Image credit: Sipa USA via AP

Mike Farah has been working for the comedy production company Funny Or Die almost since its beginning in 2007. He was the company’s first producer, and rose through the ranks to become first President of Production and then, in 2016, Chief Executive Officer.   

As the head of one of Hollywood’s premier production companies, one of the many that works intimately with writers and actors, Farah has unique perspective on the Writers Guild of America (WGA) and SAG-AFTRA strikes against the Alliance of Motion Picture and Television Producers (AMPTP). We spoke by phone last week. 

It’s been over 100 days that the writers have been on strike and over a month since the SAG-AFTRA began their own action. What have these months where work has pretty much ground to a halt been like for you all at Funny Or Die? 

Funny Or Die is not a struck-against company; we’re not in the AMPTP. But in solidarity with the unions, we chose to stop any work on struck-against projects, whether they were set up at a platform that was a part of the AMPTP or was just something we were developing. We chose to do this because we take our relationship with the unions and their members very, very seriously.

Since May it’s been challenging for Funny Or Die. But the challenges we face pale in comparison to those challenges that the writers and the actors face. Funny Or Die happens to be across the street from the headquarters of Netflix, so we are literally 100 feet from the epicenter of all the strikes. To hear the chants and the honking and to see the hundreds of people every day picketing, it just creates a connection to it that is a valuable reminder of what people are doing and why people are striking. 

I really think of us all as a community of people that are in this together. This is a moment that’s been challenging for the entire industry and community.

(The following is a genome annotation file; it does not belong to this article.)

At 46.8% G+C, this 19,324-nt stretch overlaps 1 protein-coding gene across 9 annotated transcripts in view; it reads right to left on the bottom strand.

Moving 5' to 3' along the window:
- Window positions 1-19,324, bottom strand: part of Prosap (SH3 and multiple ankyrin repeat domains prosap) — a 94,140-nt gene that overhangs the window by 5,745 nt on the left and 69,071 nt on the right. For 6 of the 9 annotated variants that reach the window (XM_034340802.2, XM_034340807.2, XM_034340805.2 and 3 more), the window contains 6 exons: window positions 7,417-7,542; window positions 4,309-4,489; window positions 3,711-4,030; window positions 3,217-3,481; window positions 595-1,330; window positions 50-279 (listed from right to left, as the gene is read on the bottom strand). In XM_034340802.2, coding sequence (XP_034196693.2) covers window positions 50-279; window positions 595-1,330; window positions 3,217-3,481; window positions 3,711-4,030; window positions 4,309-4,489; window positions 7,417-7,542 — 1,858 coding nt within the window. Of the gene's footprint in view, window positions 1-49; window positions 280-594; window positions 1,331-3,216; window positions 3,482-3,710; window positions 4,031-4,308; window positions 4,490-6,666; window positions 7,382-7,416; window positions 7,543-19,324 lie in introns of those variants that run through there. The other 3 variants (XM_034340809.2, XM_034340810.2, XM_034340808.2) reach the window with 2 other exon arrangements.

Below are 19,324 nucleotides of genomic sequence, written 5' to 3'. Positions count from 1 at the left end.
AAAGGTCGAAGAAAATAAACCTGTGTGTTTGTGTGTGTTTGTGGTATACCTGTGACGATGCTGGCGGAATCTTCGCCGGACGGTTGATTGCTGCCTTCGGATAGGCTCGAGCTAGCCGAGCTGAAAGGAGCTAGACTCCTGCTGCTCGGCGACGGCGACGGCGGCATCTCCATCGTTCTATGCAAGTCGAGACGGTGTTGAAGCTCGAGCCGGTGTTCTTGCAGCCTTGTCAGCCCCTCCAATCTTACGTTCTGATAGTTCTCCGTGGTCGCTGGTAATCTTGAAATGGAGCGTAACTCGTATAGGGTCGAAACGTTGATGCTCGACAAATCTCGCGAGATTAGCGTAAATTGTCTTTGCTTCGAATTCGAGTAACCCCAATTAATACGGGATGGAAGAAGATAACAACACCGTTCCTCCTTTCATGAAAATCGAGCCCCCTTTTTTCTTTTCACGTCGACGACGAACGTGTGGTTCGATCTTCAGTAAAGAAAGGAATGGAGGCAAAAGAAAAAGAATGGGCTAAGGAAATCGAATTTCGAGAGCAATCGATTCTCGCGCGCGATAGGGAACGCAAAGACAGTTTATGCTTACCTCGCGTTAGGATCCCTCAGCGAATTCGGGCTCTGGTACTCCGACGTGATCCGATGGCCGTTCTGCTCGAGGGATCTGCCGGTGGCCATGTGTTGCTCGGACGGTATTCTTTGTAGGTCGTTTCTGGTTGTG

I think it can be hard for some people outside the industry to appreciate the sense of community that you’re talking about in the industry. Could you say some more about that?  

LA is a city driven by entertainment and the business of entertainment. When you’re in a community like that, you realize quickly how everyone is connected to each other, how everyone and everything is feeding off each other, for better or worse. A work stoppage affects literally everyone—obviously the writers, the actors, the producers, but also the people who work on props, the craft services, the transportation companies that get people where they need to go. It’s just such a massive industry and undertaking. There’s so much infrastructure. 

I think it can be easy for folks outside of Hollywood to think of everyone in Hollywood as rich and famous. And like in any industry, there are certainly some people that have been fortunate to have a lot of success, and some economic security comes with that success. But the vast majority of people who work in entertainment are working class like anyone else in most other industries. When the work stops, it very quickly becomes a flood of issues for everyone that relies on the work to make their rents, mortgages, etc. and to live their lives. 

Obviously we’re not through the strike yet, although as we’re talking the AMPTP is finally starting to negotiate with the writers. But at this point what would you say might be the lessons to learn from this strike? 

I don’t know that I’ve ever seen the unions stronger. They’re facing existential questions about the industry as we’ve known it, so I think there’s real solidarity there. And that’s very inspiring. The WGA is well past day 100, but I sense a real commitment to see this through, which is great.

It’s interesting, the AMPTP works in the word “producers,” but their use of that word is inaccurate semantically. The guilds are not striking against the individual working producers like Funny Or Die, they’re striking against platforms and studios. And I think the most direct thing that has led to this strike is the overwhelming influence of technology in Hollywood. Entertainment is an industry that has always been changed by technology. And there are always challenges when disruptive technology comes into place. My hope is that the people running the companies and the technology that has led to all this disruption learn just how valuable the creative community is, and that there is need to protect this creative community. There is no entertainment, there is no storytelling, no movies, TV shows, you name it without the creative class—the writers, the actors, the director and the producers who make it all happen.